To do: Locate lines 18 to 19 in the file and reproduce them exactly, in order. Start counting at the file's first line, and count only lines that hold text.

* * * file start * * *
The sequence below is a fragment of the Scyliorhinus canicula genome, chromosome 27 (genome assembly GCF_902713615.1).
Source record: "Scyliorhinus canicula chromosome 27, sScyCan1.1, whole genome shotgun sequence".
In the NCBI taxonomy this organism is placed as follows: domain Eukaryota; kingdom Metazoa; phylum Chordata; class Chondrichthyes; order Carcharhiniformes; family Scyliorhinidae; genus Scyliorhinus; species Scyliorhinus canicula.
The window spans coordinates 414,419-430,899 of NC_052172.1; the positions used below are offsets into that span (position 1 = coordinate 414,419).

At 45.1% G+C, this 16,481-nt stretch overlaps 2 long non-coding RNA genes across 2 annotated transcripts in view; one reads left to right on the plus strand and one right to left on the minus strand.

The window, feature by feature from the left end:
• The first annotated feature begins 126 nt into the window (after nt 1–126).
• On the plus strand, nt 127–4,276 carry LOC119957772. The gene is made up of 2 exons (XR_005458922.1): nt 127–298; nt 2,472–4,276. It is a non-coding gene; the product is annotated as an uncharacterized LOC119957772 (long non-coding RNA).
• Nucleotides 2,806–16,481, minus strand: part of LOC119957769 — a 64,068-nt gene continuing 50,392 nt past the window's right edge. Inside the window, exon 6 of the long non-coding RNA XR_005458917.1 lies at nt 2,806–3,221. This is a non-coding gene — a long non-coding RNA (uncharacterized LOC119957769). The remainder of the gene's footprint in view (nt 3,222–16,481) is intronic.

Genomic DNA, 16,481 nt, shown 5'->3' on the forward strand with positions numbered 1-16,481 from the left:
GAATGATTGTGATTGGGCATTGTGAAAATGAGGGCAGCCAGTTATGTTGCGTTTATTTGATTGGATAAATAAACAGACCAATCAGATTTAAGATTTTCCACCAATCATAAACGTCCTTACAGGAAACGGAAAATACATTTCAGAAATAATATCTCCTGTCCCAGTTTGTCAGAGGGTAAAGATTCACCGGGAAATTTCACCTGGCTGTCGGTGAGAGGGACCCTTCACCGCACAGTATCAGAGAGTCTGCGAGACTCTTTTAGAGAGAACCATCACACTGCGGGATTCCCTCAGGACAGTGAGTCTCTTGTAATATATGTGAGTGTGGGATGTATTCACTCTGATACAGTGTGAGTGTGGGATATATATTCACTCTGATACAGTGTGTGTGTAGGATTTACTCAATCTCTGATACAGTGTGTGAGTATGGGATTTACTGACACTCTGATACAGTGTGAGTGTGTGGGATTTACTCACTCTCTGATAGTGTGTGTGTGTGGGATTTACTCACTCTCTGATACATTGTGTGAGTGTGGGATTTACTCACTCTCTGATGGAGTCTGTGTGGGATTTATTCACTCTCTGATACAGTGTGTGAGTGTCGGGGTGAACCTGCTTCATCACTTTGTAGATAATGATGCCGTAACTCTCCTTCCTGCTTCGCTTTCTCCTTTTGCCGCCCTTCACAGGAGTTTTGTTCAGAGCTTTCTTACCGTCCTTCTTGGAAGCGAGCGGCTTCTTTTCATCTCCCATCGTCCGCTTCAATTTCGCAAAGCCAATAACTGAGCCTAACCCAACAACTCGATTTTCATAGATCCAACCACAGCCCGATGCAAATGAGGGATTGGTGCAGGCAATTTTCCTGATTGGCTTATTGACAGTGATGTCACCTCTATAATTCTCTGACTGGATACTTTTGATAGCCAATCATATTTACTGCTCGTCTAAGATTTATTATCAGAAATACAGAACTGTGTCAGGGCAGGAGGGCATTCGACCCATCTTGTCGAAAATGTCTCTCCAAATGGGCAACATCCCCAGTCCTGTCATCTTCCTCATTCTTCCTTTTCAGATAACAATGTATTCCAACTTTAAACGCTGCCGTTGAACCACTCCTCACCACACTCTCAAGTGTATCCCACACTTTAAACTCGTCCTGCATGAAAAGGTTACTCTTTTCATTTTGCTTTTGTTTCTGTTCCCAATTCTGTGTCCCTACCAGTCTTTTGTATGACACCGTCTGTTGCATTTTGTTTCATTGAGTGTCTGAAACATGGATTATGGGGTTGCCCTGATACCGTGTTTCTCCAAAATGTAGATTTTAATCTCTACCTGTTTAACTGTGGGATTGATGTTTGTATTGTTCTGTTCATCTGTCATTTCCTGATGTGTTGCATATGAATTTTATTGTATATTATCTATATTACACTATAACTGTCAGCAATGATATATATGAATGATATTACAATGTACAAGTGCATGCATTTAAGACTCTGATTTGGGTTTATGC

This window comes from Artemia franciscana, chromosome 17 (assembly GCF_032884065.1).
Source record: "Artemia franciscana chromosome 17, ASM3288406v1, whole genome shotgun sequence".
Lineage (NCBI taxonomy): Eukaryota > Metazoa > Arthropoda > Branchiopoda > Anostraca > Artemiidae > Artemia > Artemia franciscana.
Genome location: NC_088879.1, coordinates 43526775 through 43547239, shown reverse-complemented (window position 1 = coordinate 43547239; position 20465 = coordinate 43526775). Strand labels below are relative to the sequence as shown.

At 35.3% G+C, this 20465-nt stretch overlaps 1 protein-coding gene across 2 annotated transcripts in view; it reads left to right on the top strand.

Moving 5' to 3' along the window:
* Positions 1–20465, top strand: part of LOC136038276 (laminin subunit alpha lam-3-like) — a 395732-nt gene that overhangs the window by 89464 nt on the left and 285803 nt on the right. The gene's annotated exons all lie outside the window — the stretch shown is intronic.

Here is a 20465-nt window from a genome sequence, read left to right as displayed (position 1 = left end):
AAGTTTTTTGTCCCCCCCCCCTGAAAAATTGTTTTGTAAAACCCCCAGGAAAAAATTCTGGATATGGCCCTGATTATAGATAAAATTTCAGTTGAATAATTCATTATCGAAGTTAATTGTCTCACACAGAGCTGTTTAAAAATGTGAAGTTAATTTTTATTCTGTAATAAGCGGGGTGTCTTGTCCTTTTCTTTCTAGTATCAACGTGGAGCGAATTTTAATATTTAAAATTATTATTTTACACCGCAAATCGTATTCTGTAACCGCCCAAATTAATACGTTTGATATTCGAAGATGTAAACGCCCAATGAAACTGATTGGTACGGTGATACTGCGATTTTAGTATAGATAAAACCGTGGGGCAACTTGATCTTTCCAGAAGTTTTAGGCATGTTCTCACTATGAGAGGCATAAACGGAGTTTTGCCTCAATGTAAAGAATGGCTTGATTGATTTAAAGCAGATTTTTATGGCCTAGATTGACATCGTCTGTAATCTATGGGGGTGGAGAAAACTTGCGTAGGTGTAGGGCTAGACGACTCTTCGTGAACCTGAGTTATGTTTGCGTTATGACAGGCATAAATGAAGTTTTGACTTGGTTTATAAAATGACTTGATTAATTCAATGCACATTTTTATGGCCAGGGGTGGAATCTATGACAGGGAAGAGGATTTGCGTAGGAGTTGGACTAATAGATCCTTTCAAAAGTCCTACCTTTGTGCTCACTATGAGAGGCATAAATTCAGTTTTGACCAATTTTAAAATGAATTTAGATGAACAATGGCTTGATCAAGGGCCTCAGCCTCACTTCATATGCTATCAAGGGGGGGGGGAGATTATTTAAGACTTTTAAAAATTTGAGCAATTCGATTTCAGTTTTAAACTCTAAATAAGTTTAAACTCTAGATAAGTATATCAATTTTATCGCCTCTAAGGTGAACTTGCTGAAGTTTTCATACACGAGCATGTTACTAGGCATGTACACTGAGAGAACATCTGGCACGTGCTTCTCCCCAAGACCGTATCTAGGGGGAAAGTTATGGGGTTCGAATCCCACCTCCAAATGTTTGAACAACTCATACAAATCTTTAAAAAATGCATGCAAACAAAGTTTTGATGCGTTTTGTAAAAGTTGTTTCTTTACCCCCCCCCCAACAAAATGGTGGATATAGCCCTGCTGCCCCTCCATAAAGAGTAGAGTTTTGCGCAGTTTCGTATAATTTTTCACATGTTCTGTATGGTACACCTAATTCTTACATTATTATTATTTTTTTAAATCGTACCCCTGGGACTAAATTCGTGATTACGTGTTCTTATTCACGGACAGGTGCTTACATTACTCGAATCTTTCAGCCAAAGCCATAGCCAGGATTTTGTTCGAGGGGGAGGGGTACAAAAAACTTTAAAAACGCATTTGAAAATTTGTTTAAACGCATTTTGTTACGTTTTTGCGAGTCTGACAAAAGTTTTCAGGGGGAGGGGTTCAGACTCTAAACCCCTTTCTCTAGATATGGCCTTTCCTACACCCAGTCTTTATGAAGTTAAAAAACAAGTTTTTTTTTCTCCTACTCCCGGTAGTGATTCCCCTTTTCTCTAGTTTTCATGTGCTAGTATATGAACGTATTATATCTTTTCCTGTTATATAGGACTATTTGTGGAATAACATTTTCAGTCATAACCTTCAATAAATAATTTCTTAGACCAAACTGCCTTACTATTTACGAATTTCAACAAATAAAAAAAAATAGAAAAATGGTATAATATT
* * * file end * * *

* Positions 1–20465, top strand: part of LOC136038276 (laminin subunit alpha lam-3-like) — a 395732-nt gene that overhangs the window by 89464 nt on the left and 285803 nt on the right. The gene's annotated exons all lie outside the window — the stretch shown is intronic.

Here is a 20465-nt window from a genome sequence, read left to right as displayed (position 1 = left end):